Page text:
Re accommodation, I have just booked 3 nights at Hilton Durban (fri - sun). I booked as there is free cancellation with booking.com until the day before check in. Is this the right one? The price is £200 per night for a double which feels pretty steep.
I have also just booked a room at Southern Sun Elangeni & Maharani which is 0.6 miles from the Hilton. It's less than £100 a night and is also free cancellation. I will leave the bookings in place until closer to the time but if anyone has any feedback on this then I would be grateful.
PG3 - that sounds like a good approach. Bear in mind that lots of folks who do Comrades aren't coming from a background of much running. I would follow a Bronze training programme, rather than the beginner one. That said, it is good to train for an autumn marathon, get a qualifier, then start Comrades training in December/January. Fingers crossed you should be good for sub 4 at Abingdon.
That should be the right hotel, Walnut Road. That price is a lot higher than I paid last year, but I got a non-refundable deal.
Lindsay is also the coach of Caroline Worstman - 2015 champ so his methods are vindicated. BUT they are aimed at the SA climate and race schedule AND they are not for targeting a fast marathon in the Bronze, VC or BR category during the training cycle.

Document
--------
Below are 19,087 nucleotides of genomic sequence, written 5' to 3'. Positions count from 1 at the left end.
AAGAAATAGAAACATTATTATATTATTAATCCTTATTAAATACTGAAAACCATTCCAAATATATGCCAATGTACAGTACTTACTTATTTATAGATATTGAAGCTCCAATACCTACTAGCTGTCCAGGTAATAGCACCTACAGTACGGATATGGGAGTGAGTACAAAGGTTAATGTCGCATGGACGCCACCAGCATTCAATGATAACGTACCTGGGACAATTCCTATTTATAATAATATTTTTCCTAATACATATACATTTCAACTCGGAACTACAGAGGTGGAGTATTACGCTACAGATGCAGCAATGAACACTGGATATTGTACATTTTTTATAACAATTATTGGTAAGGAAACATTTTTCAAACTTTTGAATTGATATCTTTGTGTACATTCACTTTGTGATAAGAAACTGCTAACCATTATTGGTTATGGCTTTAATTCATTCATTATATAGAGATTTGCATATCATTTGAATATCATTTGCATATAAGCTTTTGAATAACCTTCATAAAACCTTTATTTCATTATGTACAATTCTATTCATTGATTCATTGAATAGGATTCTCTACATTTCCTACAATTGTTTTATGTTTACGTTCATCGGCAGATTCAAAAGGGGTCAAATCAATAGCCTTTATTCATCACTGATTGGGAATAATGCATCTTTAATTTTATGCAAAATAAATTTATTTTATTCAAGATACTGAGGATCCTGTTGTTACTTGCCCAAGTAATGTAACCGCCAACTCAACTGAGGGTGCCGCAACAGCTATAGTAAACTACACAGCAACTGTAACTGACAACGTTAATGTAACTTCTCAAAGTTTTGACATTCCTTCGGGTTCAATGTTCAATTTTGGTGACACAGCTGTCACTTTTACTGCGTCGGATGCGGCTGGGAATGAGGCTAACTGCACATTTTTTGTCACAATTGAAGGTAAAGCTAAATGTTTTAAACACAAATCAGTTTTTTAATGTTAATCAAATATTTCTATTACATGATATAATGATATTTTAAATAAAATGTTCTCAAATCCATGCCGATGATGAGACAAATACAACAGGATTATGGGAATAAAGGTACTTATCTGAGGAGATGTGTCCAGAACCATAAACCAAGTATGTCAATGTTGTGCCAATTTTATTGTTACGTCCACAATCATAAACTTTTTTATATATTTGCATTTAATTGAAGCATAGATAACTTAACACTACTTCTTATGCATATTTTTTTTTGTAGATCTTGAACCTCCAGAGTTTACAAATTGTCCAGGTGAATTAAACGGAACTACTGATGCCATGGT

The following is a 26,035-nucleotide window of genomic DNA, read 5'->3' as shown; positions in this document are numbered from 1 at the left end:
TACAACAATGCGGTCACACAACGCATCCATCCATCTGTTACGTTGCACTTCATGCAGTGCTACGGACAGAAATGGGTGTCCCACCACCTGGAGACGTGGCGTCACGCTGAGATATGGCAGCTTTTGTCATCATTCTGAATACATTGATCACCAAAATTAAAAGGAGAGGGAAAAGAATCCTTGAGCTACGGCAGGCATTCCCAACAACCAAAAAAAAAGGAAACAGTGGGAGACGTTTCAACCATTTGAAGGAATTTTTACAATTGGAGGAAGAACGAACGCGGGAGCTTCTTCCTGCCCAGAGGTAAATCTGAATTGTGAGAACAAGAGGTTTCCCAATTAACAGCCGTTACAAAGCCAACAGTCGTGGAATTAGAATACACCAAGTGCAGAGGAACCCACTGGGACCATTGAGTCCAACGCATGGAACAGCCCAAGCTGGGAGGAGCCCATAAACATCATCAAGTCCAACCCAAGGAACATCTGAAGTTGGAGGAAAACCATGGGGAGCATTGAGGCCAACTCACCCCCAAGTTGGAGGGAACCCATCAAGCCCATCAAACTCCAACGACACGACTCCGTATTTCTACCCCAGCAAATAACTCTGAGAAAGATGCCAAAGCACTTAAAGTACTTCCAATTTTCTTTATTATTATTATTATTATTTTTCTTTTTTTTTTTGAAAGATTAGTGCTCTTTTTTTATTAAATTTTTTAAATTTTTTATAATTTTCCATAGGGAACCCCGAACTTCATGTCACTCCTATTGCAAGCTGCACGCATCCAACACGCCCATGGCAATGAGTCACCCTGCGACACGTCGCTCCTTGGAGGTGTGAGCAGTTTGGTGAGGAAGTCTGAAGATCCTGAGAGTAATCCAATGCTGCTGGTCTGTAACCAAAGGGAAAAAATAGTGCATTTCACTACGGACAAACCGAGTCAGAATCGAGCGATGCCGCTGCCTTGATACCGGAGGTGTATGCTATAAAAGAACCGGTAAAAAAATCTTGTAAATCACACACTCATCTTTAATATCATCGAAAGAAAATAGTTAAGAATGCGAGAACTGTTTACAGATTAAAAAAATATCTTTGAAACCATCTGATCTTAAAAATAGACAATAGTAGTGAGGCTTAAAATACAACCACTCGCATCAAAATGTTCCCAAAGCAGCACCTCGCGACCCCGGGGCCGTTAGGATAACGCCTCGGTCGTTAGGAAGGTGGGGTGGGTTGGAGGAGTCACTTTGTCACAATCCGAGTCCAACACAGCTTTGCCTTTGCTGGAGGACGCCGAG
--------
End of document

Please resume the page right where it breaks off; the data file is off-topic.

The back-to-back runs are excessive IMHO and lead to injury if done every week. Also there is lack of variety and people who follow them would do well to substitute alternative sessions with the hill repeats and 8km tempo sessions.
Personally my schedule looks like this:
June-July-August - focus on speed and prepare for my local 10km race - volume limited to (very) roughly 60km /35m per week - It is cold in SA now so I can run faster
Sept-Oct-mid November - focus on speed and add volume and prepare for qualifying marathon in mid Nov. 60-90km per week 35-55m roughly. It is getting warmer so all sessions become more challenging.
Mid-November -December - recovery period
Jan-Feb 2016 - prepare qualification marathon 2 in beginning march. Volume as qualification marathon 2.
March-May 2016 - increase volume steadily following marathon recovery
Personally I follow an approach of 3x 'quality session' per week on non-sequential days, e.g.
LSR, 2x MLR
LSR, MLR, speed
LSR, MLR, hills
plus other runs to fill in and add volume/recovery
The main area that gets challenged in the Comrades DOWN is the quads. They get eccentrically loaded - that is the muscle length gets stretched when the muscle is contracting, which is different to the regular case of the length of the muscle reducing when contracting. This happens when absorbing the impact of the downhill descent.
Basic moves to replicate eccentric loading are lunges, with or without weighting. Also you can do 'box jumps' but only after a period doing lunges as they are very severe and could risk injury if the fundamental strength is undeveloped.
Also I would add squats for basic leg strength.
So your basic minimum would look like: